April 2, 2021
Lots of wind last night. Unsurprising, since we’re camped in a saddle. I set my alarm for 3:30am so we could hike out a little earlier than normal to beat the heat. We decided on Day One that we wouldn’t do any night hiking, but my headlamp should be bright enough to guide us in the pre-dawn hours. We’ll see how it goes. We need to make more miles than we have been.
We started at 5:10am and made it to Bear Spring by 10:00am, about 8.7 miles from where we camped. We got water, took a 20-minute break, and then hiked on. We should have been able to do more miles in 5 hours but the first hour or so was slow going in the dark. It was kind of cool, though, because there were little spiders on the trail and my headlamp was reflecting their eyes, causing little flashes of light along the sides of the trail. It wasn’t long before we had to take layers off, then it started raining and we had to put layers back on. So, yeah. Slow going starting out plus an extra .5 mile getting water.
Up at 7900’ elevation there was some thunder and even a little bit of hail, and we passed by Hammer and the Beast snuggled in their tent, safe and dry. Soon after that the sun came out and we were peeling layers off immediately.
That first leg the trail was pretty clear except for a lot of sharp, whacking bushes. After that first water source, though, the entire day saw us hiking on jagged scree. I mean, seriously. What the hell? Ghosthiker and I both agreed that we feel Darwin completely glazed over this very important aspect of the trail in all his videos. Ghosthiker said if this had been her first thru-hike, she’d probably never hike another long trail if she thought they’d all be like this. She said the 100-Mile Wilderness trail is nothing compared to the last 115 miles we have done on the AZT. It’s been beautiful, but you can hardly take time to look at all the wonderous views because you have to watch every step or risk twisting your ankle on scree.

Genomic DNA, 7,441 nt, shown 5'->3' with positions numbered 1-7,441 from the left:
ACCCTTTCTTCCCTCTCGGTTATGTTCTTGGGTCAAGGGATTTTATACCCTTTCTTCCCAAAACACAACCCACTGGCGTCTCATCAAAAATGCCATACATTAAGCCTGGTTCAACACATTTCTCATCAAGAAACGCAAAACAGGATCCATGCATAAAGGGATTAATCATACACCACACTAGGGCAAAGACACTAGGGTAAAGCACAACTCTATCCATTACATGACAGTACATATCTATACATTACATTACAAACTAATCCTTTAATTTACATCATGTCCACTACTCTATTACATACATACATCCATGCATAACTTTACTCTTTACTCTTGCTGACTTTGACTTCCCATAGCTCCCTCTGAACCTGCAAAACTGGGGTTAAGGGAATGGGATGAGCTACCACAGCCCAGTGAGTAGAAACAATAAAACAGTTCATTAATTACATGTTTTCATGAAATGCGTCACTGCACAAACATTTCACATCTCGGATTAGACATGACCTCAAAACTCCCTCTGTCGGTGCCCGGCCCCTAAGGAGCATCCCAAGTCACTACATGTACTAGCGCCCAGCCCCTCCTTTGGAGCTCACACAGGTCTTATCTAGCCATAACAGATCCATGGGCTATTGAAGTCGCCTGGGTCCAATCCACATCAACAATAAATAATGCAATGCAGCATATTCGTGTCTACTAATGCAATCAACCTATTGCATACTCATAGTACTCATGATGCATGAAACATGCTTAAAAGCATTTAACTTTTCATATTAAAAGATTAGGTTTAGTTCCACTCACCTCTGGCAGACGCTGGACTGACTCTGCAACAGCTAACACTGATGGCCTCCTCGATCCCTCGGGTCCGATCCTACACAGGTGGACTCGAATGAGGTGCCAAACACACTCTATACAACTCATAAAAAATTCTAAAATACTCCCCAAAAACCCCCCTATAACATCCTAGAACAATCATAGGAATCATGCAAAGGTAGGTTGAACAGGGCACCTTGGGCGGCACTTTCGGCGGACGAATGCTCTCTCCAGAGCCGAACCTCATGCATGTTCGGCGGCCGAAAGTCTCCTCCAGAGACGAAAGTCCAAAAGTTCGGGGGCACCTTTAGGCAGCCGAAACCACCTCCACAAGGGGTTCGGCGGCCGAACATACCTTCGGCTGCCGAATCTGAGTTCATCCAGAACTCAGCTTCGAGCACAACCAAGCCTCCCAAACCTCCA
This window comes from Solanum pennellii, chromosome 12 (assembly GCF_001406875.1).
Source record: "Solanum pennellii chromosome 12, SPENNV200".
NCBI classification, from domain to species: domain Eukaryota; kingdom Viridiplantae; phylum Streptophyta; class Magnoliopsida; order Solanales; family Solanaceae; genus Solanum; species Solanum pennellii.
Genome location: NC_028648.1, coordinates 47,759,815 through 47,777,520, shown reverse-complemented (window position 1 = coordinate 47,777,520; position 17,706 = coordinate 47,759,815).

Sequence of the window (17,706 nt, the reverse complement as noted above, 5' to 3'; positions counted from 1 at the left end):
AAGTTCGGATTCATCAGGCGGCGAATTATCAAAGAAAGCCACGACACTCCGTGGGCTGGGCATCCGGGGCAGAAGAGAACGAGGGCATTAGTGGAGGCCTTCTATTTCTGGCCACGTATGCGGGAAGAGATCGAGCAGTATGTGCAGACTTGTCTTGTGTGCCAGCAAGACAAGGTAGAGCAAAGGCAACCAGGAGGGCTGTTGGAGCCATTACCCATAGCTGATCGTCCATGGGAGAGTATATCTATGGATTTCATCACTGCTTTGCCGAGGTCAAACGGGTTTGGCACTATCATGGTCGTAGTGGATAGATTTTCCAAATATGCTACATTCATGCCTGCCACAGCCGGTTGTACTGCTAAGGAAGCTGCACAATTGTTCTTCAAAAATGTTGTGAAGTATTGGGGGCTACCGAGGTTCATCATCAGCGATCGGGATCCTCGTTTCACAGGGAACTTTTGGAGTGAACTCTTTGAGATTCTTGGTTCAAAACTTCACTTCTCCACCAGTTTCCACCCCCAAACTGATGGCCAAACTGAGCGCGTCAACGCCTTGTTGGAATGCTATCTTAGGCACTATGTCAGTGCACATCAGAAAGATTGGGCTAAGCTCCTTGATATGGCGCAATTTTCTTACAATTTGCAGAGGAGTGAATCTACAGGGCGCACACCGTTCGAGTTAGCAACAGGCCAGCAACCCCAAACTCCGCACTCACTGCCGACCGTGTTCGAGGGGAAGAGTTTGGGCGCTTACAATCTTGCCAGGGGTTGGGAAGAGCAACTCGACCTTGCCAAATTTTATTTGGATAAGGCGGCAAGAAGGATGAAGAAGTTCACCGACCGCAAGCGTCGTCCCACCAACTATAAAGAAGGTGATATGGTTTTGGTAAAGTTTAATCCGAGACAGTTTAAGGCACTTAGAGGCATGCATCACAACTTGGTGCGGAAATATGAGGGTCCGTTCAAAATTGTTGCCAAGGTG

Thankfully, my feet held up well enough. I buoyed the heel blisters on either side with moleskin and KT tape, then had to do it again at our lunchtime break because my feet got so hot and sweaty, and were shifting around so much on the scree, that the tape and everything came off with my socks.
Our lunchtime break was at Chilson Spring, and we sort of wished later that we’d hiked to the next source because the terrain was better there for taking a break. We had to hike 150 ft up a very steep, precarious trail to get to the spring, which wasn’t great but certainly wasn’t the worst water source ever. The sun was really hot and there was barely any shade, though.
Before we got to our next water source 6.7 miles away, the sky clouded over, by God’s sweet mercy. Hiking in overcast will still cause sunburn, of course, but at least the sun wasn’t beating down on us and radiating off the rocks (which is what we were hiking on. Not dirt; rocks). Sun on your head and shoulders is one thing; sun radiating off the ground and cooking your feet through your shoes is its own special level of hell.
At a seasonal creek at mile 424.4 we stopped for a long break, got water, ate a snack, rinsed some laundry things, and soaked our feet. I wasn’t going to but Ghosthiker encouraged it, so I did. The water was freezing, and I think it must have sent my overheated feet into shock because they ached for a long time afterward. It was really hard to get moving again. My feet just wouldn’t cooperate. It makes me mad that I’m having so much foot trouble this late in the hike, when I feel strong enough to do bigger miles. It’s all the damn scree, I swear. This trail is garbage. “It’s a baby trail,” I keep telling myself. “It’s a baby trail that just needs time and love.” I want to come back here sometime and work on a trail crew so other hikers have less of this scree shit to deal with.
We got water one last time, enough to dry-camp, and then hiked less than a mile before we found a suitable place to throw down our packs for the day. Not including the extra half mile we hiked to get water, we did 19.8 miles today. Less than I was hoping for, but not bad considering the shitty trail conditions and my miserable feet.
Also, we’re running out of food. Both Ghosthiker and I have already had to start rationing. On the PCT, I was always carrying too much food, which served me well only once in the Sierra Nevada where I divvied up some of my extra snacks to hikers who were running low. I’ve been smarter about my resupplies this time to make sure I’m not carrying any unnecessary weight, but I might be paying for that now. My calorie needs are increasing and I don’t have enough in my food bag to keep up.
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